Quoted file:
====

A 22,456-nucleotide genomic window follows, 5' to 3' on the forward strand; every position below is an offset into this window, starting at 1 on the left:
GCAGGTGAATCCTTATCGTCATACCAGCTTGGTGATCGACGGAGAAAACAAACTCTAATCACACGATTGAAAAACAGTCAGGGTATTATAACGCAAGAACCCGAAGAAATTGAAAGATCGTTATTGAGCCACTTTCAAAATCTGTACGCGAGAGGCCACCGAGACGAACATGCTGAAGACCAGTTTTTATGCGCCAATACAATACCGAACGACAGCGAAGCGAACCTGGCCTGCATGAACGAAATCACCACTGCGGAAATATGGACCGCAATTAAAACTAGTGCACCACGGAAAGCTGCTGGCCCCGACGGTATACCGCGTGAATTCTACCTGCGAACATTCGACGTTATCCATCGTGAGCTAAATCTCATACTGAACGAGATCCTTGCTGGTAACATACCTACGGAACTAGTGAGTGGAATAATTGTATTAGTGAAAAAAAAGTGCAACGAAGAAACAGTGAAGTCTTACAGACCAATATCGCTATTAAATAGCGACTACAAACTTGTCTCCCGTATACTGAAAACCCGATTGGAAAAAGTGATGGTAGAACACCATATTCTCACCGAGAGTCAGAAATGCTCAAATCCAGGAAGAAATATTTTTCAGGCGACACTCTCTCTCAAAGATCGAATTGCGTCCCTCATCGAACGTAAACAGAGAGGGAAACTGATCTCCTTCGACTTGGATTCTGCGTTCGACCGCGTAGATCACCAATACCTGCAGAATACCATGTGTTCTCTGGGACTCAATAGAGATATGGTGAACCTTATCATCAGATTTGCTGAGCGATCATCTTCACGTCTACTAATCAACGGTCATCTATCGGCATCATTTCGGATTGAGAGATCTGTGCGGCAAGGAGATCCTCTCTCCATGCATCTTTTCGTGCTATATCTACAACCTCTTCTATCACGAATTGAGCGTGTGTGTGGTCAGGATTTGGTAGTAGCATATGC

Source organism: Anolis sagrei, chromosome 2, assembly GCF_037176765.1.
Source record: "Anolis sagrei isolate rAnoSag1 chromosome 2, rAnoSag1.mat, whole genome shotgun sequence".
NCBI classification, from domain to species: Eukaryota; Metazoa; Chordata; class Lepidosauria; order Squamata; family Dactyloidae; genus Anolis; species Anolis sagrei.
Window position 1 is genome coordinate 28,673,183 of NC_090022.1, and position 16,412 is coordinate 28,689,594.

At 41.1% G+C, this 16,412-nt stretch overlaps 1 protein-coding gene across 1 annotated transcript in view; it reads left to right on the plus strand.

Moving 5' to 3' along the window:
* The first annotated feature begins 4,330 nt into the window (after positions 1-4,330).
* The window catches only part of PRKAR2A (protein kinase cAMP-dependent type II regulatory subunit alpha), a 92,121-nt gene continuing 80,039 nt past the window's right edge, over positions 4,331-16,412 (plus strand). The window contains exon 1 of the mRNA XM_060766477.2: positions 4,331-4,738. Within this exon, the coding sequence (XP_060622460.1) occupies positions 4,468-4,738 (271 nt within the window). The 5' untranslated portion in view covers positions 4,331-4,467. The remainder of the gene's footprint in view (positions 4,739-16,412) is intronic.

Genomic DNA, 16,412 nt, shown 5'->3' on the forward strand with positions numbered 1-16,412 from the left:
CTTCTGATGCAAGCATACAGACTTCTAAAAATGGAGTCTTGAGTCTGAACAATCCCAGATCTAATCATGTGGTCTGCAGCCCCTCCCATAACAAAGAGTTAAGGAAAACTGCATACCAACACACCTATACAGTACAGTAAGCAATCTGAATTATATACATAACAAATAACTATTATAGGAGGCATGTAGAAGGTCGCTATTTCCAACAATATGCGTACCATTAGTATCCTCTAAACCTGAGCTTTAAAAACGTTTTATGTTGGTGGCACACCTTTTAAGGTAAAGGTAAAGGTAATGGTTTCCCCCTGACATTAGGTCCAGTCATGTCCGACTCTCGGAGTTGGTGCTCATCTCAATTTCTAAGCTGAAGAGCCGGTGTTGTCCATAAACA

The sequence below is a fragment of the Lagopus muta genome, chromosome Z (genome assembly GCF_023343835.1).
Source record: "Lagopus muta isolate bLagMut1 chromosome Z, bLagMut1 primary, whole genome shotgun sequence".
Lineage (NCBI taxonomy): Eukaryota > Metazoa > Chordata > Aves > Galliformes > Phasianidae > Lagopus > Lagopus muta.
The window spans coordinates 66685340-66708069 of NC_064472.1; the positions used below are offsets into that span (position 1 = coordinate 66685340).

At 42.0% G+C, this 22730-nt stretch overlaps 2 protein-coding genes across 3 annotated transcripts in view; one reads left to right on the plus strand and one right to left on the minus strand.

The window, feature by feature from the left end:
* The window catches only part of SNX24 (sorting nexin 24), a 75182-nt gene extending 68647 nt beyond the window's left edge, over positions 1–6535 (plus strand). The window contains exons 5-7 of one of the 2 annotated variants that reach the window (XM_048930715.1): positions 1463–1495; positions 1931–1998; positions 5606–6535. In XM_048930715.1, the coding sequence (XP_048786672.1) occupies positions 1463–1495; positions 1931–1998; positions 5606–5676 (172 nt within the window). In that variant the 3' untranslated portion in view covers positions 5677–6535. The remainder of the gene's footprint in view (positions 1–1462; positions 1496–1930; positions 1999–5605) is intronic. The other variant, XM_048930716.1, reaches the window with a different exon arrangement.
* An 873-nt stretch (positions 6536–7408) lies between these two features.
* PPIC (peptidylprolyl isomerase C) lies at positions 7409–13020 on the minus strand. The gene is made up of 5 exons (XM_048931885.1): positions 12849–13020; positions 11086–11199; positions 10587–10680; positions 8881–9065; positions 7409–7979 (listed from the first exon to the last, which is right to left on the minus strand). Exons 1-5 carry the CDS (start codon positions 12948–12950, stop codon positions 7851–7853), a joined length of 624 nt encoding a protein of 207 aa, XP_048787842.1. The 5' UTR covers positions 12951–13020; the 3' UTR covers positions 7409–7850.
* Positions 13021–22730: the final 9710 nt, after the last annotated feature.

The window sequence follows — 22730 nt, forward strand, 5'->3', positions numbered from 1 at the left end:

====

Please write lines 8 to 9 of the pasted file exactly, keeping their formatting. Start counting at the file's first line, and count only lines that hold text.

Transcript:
Moving 5' to 3' along the window:
* The first annotated feature begins 4,330 nt into the window (after positions 1-4,330).